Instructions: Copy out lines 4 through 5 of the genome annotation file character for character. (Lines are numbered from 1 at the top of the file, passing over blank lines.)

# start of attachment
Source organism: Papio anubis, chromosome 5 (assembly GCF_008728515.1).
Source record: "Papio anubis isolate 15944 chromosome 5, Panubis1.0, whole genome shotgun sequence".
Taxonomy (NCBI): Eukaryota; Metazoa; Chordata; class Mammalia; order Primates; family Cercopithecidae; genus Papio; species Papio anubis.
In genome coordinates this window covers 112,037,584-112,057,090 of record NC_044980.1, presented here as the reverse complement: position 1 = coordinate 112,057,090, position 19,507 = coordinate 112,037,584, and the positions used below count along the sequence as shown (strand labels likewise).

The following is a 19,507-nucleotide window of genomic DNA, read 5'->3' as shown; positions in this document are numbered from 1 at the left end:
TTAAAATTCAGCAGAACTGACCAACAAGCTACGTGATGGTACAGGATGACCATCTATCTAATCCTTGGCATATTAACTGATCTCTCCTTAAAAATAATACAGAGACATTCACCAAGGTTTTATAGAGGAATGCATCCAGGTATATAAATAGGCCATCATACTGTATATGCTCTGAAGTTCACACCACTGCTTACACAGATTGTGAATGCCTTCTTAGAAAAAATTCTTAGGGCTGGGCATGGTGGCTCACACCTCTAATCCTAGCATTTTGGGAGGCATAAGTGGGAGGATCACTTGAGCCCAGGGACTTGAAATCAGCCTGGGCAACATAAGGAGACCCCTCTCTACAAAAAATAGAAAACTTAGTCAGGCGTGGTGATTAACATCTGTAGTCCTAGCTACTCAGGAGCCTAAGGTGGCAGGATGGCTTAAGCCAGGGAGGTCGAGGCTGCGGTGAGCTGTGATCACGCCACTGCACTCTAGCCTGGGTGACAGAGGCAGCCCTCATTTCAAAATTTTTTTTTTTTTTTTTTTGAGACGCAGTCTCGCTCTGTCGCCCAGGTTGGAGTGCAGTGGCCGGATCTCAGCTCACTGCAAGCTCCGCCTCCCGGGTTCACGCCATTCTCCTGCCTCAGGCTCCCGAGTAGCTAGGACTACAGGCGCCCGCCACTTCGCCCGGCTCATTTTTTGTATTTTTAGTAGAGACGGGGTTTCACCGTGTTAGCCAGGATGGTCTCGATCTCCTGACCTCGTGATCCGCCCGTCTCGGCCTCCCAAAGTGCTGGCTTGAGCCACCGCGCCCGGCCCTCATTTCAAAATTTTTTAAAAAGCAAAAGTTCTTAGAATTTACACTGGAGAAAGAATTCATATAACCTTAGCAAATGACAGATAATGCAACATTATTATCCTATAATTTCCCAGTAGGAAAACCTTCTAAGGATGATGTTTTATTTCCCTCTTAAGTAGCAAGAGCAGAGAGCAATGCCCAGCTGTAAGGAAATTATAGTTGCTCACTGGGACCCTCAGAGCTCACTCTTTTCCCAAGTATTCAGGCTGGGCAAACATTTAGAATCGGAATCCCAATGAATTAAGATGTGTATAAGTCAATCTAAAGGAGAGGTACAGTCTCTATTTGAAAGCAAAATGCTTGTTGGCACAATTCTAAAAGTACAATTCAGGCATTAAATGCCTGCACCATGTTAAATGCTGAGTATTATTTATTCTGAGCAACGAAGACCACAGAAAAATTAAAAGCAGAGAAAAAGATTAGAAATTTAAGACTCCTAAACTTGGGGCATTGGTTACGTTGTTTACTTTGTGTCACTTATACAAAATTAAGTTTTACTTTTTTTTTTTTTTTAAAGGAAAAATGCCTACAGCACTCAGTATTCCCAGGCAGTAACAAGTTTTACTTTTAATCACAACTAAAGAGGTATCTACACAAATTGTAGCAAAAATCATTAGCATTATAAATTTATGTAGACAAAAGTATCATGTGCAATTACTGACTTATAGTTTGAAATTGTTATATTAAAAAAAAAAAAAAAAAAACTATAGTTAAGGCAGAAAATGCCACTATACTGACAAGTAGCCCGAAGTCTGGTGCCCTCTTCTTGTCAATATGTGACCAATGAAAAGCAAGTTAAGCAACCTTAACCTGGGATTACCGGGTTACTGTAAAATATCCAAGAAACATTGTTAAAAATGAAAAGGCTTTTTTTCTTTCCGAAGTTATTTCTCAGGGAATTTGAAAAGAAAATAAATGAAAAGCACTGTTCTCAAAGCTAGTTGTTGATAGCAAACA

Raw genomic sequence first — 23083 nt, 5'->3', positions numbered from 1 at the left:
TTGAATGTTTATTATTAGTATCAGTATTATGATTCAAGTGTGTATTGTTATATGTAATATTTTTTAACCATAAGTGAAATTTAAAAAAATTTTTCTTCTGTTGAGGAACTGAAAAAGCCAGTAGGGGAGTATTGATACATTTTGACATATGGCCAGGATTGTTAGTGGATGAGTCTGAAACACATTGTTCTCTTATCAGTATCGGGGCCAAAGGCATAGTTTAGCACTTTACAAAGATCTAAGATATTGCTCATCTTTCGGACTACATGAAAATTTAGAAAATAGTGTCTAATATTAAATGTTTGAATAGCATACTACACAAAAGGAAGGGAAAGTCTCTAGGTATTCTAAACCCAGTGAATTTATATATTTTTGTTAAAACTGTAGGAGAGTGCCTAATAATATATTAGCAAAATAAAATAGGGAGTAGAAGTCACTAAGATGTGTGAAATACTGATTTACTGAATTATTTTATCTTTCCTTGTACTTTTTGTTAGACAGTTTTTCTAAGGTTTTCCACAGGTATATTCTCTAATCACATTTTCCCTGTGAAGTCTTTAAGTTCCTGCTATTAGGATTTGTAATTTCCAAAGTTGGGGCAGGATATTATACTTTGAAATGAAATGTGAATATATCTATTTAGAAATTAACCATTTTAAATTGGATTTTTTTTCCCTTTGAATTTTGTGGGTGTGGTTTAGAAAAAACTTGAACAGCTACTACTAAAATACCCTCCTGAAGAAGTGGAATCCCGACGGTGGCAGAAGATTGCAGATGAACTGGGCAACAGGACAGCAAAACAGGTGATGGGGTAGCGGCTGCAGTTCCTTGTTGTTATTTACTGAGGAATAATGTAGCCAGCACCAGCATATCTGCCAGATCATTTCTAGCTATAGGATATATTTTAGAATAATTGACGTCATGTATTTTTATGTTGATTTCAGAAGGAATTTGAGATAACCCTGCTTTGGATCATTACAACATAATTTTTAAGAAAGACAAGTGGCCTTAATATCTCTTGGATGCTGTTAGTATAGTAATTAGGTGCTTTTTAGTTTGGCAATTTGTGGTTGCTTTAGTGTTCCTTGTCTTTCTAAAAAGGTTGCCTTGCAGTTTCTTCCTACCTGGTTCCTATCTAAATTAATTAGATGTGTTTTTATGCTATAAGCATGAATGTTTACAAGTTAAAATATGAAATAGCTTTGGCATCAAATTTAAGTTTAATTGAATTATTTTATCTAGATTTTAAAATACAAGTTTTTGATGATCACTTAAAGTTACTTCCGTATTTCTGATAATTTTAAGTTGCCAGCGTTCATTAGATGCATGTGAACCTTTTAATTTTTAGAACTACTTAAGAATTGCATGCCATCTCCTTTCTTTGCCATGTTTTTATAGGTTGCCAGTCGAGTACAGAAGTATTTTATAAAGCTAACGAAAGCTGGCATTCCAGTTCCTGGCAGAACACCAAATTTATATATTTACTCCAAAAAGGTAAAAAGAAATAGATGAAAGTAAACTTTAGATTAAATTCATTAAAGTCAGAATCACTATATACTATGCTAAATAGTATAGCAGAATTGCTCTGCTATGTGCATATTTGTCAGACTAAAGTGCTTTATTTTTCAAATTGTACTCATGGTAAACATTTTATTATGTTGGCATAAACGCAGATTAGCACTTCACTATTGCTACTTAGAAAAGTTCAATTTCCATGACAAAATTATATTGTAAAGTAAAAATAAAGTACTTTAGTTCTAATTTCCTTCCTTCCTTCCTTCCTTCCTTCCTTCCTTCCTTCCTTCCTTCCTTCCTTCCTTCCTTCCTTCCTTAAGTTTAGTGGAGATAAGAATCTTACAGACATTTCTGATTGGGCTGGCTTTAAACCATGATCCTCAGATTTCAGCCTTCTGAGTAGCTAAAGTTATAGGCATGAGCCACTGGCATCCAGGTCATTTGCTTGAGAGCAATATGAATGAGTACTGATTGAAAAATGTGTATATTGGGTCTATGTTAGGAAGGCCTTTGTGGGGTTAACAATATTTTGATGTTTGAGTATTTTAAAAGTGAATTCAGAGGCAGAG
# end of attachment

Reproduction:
In genome coordinates this window covers 112,037,584-112,057,090 of record NC_044980.1, presented here as the reverse complement: position 1 = coordinate 112,057,090, position 19,507 = coordinate 112,037,584, and the positions used below count along the sequence as shown (strand labels likewise).

The following is a 19,507-nucleotide window of genomic DNA, read 5'->3' as shown; positions in this document are numbered from 1 at the left end: